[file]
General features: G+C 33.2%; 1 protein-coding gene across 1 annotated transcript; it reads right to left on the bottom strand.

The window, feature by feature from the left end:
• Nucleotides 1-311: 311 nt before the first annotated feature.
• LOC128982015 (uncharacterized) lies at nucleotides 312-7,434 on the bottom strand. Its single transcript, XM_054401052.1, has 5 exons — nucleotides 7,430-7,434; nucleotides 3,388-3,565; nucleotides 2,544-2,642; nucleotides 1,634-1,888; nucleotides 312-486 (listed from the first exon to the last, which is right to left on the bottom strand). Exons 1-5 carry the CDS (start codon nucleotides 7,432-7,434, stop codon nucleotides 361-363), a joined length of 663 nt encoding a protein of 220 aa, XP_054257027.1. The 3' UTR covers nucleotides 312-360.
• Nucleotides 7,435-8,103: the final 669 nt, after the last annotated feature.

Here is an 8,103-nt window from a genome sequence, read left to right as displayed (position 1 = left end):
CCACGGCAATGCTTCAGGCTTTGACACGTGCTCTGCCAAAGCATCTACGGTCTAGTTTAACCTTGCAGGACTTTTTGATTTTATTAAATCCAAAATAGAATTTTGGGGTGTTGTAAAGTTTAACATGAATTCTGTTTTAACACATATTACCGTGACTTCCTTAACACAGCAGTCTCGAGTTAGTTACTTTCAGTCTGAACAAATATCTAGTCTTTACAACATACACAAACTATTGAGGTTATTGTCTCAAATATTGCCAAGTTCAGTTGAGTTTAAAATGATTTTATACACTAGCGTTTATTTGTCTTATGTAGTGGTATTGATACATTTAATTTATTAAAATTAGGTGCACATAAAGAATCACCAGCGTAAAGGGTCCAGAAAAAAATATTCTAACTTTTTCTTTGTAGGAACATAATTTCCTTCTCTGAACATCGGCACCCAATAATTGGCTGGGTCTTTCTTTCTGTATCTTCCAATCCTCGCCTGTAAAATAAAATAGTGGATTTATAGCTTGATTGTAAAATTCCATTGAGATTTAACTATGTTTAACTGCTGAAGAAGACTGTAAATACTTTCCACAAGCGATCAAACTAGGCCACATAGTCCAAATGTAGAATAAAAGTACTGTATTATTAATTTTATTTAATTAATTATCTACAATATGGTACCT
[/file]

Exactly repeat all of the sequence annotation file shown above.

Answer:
General features: G+C 33.2%; 1 protein-coding gene across 1 annotated transcript; it reads right to left on the bottom strand.

The window, feature by feature from the left end:
• Nucleotides 1-311: 311 nt before the first annotated feature.
• LOC128982015 (uncharacterized) lies at nucleotides 312-7,434 on the bottom strand. Its single transcript, XM_054401052.1, has 5 exons — nucleotides 7,430-7,434; nucleotides 3,388-3,565; nucleotides 2,544-2,642; nucleotides 1,634-1,888; nucleotides 312-486 (listed from the first exon to the last, which is right to left on the bottom strand). Exons 1-5 carry the CDS (start codon nucleotides 7,432-7,434, stop codon nucleotides 361-363), a joined length of 663 nt encoding a protein of 220 aa, XP_054257027.1. The 3' UTR covers nucleotides 312-360.
• Nucleotides 7,435-8,103: the final 669 nt, after the last annotated feature.

Here is an 8,103-nt window from a genome sequence, read left to right as displayed (position 1 = left end):
CCACGGCAATGCTTCAGGCTTTGACACGTGCTCTGCCAAAGCATCTACGGTCTAGTTTAACCTTGCAGGACTTTTTGATTTTATTAAATCCAAAATAGAATTTTGGGGTGTTGTAAAGTTTAACATGAATTCTGTTTTAACACATATTACCGTGACTTCCTTAACACAGCAGTCTCGAGTTAGTTACTTTCAGTCTGAACAAATATCTAGTCTTTACAACATACACAAACTATTGAGGTTATTGTCTCAAATATTGCCAAGTTCAGTTGAGTTTAAAATGATTTTATACACTAGCGTTTATTTGTCTTATGTAGTGGTATTGATACATTTAATTTATTAAAATTAGGTGCACATAAAGAATCACCAGCGTAAAGGGTCCAGAAAAAAATATTCTAACTTTTTCTTTGTAGGAACATAATTTCCTTCTCTGAACATCGGCACCCAATAATTGGCTGGGTCTTTCTTTCTGTATCTTCCAATCCTCGCCTGTAAAATAAAATAGTGGATTTATAGCTTGATTGTAAAATTCCATTGAGATTTAACTATGTTTAACTGCTGAAGAAGACTGTAAATACTTTCCACAAGCGATCAAACTAGGCCACATAGTCCAAATGTAGAATAAAAGTACTGTATTATTAATTTTATTTAATTAATTATCTACAATATGGTACCT